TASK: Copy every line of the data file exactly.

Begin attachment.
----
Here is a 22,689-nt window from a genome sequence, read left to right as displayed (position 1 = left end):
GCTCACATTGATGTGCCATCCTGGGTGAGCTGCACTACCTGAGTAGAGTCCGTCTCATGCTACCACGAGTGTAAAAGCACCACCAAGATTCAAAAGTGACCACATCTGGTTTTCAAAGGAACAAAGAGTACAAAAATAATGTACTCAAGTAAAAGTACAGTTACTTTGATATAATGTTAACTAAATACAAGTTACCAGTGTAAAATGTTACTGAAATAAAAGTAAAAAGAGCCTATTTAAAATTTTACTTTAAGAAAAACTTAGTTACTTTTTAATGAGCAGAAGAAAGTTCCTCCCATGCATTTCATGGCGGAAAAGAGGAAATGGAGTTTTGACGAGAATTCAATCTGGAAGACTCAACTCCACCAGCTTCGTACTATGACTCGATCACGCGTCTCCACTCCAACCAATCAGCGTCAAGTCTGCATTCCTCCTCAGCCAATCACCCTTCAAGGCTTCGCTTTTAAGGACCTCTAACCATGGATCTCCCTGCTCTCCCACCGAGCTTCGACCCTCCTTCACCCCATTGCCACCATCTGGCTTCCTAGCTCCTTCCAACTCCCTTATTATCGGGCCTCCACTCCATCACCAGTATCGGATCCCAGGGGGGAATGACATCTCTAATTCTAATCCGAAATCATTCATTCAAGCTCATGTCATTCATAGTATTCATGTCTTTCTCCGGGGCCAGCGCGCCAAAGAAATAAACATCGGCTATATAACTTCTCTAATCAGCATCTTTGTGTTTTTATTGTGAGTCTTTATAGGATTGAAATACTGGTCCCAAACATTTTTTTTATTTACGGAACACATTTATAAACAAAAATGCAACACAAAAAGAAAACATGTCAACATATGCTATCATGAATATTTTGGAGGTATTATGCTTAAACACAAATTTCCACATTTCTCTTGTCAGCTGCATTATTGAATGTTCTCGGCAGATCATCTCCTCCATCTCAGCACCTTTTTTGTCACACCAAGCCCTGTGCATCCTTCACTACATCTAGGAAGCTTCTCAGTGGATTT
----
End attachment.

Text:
Here is a 22,689-nt window from a genome sequence, read left to right as displayed (position 1 = left end):
GCTCACATTGATGTGCCATCCTGGGTGAGCTGCACTACCTGAGTAGAGTCCGTCTCATGCTACCACGAGTGTAAAAGCACCACCAAGATTCAAAAGTGACCACATCTGGTTTTCAAAGGAACAAAGAGTACAAAAATAATGTACTCAAGTAAAAGTACAGTTACTTTGATATAATGTTAACTAAATACAAGTTACCAGTGTAAAATGTTACTGAAATAAAAGTAAAAAGAGCCTATTTAAAATTTTACTTTAAGAAAAACTTAGTTACTTTTTAATGAGCAGAAGAAAGTTCCTCCCATGCATTTCATGGCGGAAAAGAGGAAATGGAGTTTTGACGAGAATTCAATCTGGAAGACTCAACTCCACCAGCTTCGTACTATGACTCGATCACGCGTCTCCACTCCAACCAATCAGCGTCAAGTCTGCATTCCTCCTCAGCCAATCACCCTTCAAGGCTTCGCTTTTAAGGACCTCTAACCATGGATCTCCCTGCTCTCCCACCGAGCTTCGACCCTCCTTCACCCCATTGCCACCATCTGGCTTCCTAGCTCCTTCCAACTCCCTTATTATCGGGCCTCCACTCCATCACCAGTATCGGATCCCAGGGGGGAATGACATCTCTAATTCTAATCCGAAATCATTCATTCAAGCTCATGTCATTCATAGTATTCATGTCTTTCTCCGGGGCCAGCGCGCCAAAGAAATAAACATCGGCTATATAACTTCTCTAATCAGCATCTTTGTGTTTTTATTGTGAGTCTTTATAGGATTGAAATACTGGTCCCAAACATTTTTTTTATTTACGGAACACATTTATAAACAAAAATGCAACACAAAAAGAAAACATGTCAACATATGCTATCATGAATATTTTGGAGGTATTATGCTTAAACACAAATTTCCACATTTCTCTTGTCAGCTGCATTATTGAATGTTCTCGGCAGATCATCTCCTCCATCTCAGCACCTTTTTTGTCACACCAAGCCCTGTGCATCCTTCACTACATCTAGGAAGCTTCTCAGTGGATTT